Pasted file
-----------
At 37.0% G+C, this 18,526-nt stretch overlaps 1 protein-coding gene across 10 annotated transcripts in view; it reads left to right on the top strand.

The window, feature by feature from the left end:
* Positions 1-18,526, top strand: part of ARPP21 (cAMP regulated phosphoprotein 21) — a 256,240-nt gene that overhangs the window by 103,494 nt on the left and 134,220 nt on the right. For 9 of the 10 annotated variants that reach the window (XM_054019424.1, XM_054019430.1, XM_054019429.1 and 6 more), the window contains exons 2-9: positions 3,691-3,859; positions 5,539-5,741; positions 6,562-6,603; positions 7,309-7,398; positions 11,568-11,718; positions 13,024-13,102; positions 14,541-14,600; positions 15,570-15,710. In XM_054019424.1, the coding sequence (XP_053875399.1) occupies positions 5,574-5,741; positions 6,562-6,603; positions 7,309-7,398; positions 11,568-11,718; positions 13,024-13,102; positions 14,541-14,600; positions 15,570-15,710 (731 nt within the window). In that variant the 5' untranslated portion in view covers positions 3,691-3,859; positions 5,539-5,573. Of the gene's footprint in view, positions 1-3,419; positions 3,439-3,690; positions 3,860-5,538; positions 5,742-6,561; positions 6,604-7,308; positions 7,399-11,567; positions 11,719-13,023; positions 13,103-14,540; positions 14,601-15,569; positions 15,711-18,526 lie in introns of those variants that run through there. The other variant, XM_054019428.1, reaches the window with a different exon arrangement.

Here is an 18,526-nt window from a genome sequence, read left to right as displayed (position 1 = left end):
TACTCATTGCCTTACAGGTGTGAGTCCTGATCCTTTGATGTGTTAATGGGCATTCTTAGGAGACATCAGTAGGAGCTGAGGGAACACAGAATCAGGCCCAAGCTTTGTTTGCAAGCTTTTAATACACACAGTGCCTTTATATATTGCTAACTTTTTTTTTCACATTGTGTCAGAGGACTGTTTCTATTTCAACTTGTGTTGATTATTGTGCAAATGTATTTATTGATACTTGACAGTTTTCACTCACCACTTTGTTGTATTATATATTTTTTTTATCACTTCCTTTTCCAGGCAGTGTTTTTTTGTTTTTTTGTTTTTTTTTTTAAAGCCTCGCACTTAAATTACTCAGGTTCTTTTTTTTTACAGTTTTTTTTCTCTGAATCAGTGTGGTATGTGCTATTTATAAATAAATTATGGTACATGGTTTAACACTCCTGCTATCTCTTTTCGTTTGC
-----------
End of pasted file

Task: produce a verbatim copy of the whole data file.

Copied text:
At 37.0% G+C, this 18,526-nt stretch overlaps 1 protein-coding gene across 10 annotated transcripts in view; it reads left to right on the top strand.

The window, feature by feature from the left end:
* Positions 1-18,526, top strand: part of ARPP21 (cAMP regulated phosphoprotein 21) — a 256,240-nt gene that overhangs the window by 103,494 nt on the left and 134,220 nt on the right. For 9 of the 10 annotated variants that reach the window (XM_054019424.1, XM_054019430.1, XM_054019429.1 and 6 more), the window contains exons 2-9: positions 3,691-3,859; positions 5,539-5,741; positions 6,562-6,603; positions 7,309-7,398; positions 11,568-11,718; positions 13,024-13,102; positions 14,541-14,600; positions 15,570-15,710. In XM_054019424.1, the coding sequence (XP_053875399.1) occupies positions 5,574-5,741; positions 6,562-6,603; positions 7,309-7,398; positions 11,568-11,718; positions 13,024-13,102; positions 14,541-14,600; positions 15,570-15,710 (731 nt within the window). In that variant the 5' untranslated portion in view covers positions 3,691-3,859; positions 5,539-5,573. Of the gene's footprint in view, positions 1-3,419; positions 3,439-3,690; positions 3,860-5,538; positions 5,742-6,561; positions 6,604-7,308; positions 7,399-11,567; positions 11,719-13,023; positions 13,103-14,540; positions 14,601-15,569; positions 15,711-18,526 lie in introns of those variants that run through there. The other variant, XM_054019428.1, reaches the window with a different exon arrangement.

Here is an 18,526-nt window from a genome sequence, read left to right as displayed (position 1 = left end):
TACTCATTGCCTTACAGGTGTGAGTCCTGATCCTTTGATGTGTTAATGGGCATTCTTAGGAGACATCAGTAGGAGCTGAGGGAACACAGAATCAGGCCCAAGCTTTGTTTGCAAGCTTTTAATACACACAGTGCCTTTATATATTGCTAACTTTTTTTTTCACATTGTGTCAGAGGACTGTTTCTATTTCAACTTGTGTTGATTATTGTGCAAATGTATTTATTGATACTTGACAGTTTTCACTCACCACTTTGTTGTATTATATATTTTTTTTATCACTTCCTTTTCCAGGCAGTGTTTTTTTGTTTTTTTGTTTTTTTTTTTAAAGCCTCGCACTTAAATTACTCAGGTTCTTTTTTTTTACAGTTTTTTTTCTCTGAATCAGTGTGGTATGTGCTATTTATAAATAAATTATGGTACATGGTTTAACACTCCTGCTATCTCTTTTCGTTTGC